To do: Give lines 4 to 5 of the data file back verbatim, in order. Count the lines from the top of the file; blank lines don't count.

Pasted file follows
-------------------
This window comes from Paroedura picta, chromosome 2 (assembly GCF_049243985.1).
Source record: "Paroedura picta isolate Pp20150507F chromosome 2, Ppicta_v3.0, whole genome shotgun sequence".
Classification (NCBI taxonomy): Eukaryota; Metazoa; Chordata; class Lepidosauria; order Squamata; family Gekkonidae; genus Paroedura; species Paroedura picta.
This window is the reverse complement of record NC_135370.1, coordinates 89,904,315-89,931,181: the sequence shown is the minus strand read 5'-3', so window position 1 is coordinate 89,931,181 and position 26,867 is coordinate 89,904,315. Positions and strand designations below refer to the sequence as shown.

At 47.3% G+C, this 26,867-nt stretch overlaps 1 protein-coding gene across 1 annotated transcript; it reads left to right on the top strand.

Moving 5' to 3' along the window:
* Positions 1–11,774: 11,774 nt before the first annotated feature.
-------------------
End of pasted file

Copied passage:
This window is the reverse complement of record NC_135370.1, coordinates 89,904,315-89,931,181: the sequence shown is the minus strand read 5'-3', so window position 1 is coordinate 89,931,181 and position 26,867 is coordinate 89,904,315. Positions and strand designations below refer to the sequence as shown.

At 47.3% G+C, this 26,867-nt stretch overlaps 1 protein-coding gene across 1 annotated transcript; it reads left to right on the top strand.